This is a cookbook of science demonstrations guaranteed to make a big impression. Author Theo Gray says "I've tried to capture the fun and sense of adventure that comes with science, as well as its truth and beauty." He starts out with an introduction that includes a warning about the potential danger that some of these experiments can pose. He explains that with any chemistry there are potential risks, and that within this book there are experiments he would let his kids do but others that it would be crazy to try at home. One very prominent warning says "If you never read any warnings, please read this: Wear Safety Glasses!" The book includes experiments in chapters entitled "Experimental Cuisine," "Doomsday DIY," "Raw Power," "Playing with Fire," "Heavy Metal," "Natural Wonders," and "Twisted Shop Class." In the "Experimental Cuisine" chapter, Gray starts with an experiment that he says is the most dangerous in the book, making salt by transferring the electrons from sodium to chlorine, but in the next experiment he makes liquid nitrogen ice cream. He demonstrates how to make nylon, a match, and a soup-can searchlight in the "Doomsday" chapter. "Playing with Fire" includes burning steel wool and making a phosphorus sun. The "Heavy Metal" chapter uses magnetism and electricity to shrink coins and describes rusting aluminum with mercury. "Natural Wonders" demonstrates producing lightening using Dynamitron and Van de Graaff machines. "Twisted Shop Class" includes electroplating and a quicklime hot tub.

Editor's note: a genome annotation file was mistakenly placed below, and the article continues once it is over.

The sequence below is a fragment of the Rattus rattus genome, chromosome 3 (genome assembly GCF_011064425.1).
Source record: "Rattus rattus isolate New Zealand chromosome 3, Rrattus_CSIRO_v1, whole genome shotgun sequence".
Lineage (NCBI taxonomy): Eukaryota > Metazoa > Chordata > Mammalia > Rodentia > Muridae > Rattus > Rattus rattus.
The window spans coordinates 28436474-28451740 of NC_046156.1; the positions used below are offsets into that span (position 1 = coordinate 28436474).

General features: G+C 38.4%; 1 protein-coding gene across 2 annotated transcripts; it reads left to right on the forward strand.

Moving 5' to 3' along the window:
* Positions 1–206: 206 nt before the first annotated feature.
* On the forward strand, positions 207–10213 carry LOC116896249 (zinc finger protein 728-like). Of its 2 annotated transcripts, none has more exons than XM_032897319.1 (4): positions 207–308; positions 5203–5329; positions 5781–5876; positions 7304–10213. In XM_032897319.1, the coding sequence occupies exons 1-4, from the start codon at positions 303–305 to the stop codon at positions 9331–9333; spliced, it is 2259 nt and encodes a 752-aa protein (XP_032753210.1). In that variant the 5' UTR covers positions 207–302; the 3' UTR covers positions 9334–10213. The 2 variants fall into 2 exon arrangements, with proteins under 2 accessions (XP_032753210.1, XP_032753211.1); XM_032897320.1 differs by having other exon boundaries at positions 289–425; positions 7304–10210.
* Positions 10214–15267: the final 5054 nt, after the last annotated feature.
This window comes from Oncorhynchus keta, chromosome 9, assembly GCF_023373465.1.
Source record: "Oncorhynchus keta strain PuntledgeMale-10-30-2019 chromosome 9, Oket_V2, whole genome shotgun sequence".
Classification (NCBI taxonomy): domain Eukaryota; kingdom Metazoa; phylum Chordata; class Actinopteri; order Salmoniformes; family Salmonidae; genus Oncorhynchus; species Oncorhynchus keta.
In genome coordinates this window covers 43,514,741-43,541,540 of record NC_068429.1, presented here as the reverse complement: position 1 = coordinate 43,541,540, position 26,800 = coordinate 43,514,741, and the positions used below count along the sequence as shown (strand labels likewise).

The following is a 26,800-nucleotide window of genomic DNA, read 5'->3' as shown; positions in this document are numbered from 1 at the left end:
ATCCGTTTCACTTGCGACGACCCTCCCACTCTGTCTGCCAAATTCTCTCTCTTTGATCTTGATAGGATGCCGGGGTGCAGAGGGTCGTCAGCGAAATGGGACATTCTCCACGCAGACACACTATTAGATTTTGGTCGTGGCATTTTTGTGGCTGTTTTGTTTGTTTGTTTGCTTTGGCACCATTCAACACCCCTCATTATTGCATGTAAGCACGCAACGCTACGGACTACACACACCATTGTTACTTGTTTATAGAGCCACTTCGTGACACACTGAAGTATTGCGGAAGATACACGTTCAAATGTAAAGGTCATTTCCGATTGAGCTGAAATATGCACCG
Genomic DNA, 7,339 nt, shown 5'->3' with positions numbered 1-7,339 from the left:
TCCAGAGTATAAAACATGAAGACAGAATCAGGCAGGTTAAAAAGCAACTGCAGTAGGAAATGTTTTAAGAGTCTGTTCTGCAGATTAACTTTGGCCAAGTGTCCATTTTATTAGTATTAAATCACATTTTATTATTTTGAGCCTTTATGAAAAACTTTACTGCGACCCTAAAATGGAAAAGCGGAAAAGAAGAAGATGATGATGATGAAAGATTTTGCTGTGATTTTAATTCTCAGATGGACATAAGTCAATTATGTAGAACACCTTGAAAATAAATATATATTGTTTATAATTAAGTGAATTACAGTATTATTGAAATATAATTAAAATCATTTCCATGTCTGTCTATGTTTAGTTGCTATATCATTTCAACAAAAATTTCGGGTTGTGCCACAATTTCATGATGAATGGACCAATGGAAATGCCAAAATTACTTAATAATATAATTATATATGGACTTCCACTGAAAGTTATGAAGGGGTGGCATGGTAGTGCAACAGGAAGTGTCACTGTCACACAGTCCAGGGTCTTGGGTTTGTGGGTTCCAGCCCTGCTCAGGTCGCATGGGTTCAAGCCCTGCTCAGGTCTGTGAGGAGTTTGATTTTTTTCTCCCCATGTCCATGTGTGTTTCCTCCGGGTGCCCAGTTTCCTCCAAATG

This is just a sample of the more than 50 experiments described in the book. Overall this is a really fun and enjoyable read. The photographs of each experiment are exceptional, and the directions are easy to read. Gray consistently cautions the reader of the dangers of the experiments by including "Real Danger Alert" boxes thoughout the book. He also provides a concise description of the science behind the experiments in a language that the reader can understand.

Any budding scientist or backyard chemist would enjoy this book, although without proper equipment and safety the experiments are not something that everyone should try. Science instructors will find this book useful if they are looking for an attention-grabbing demonstration for their chemistry classes, but as the author says "This book does not tell you enough to do all of the experiments safely!" Provided in the introduction is a website where the reader can find videos, sources for materials, and more information on technical aspects of the experiments. It is enjoyable, fun, and exciting to read, probably a good source for ideas to use in demonstrations, but not a "do it yourself" manual.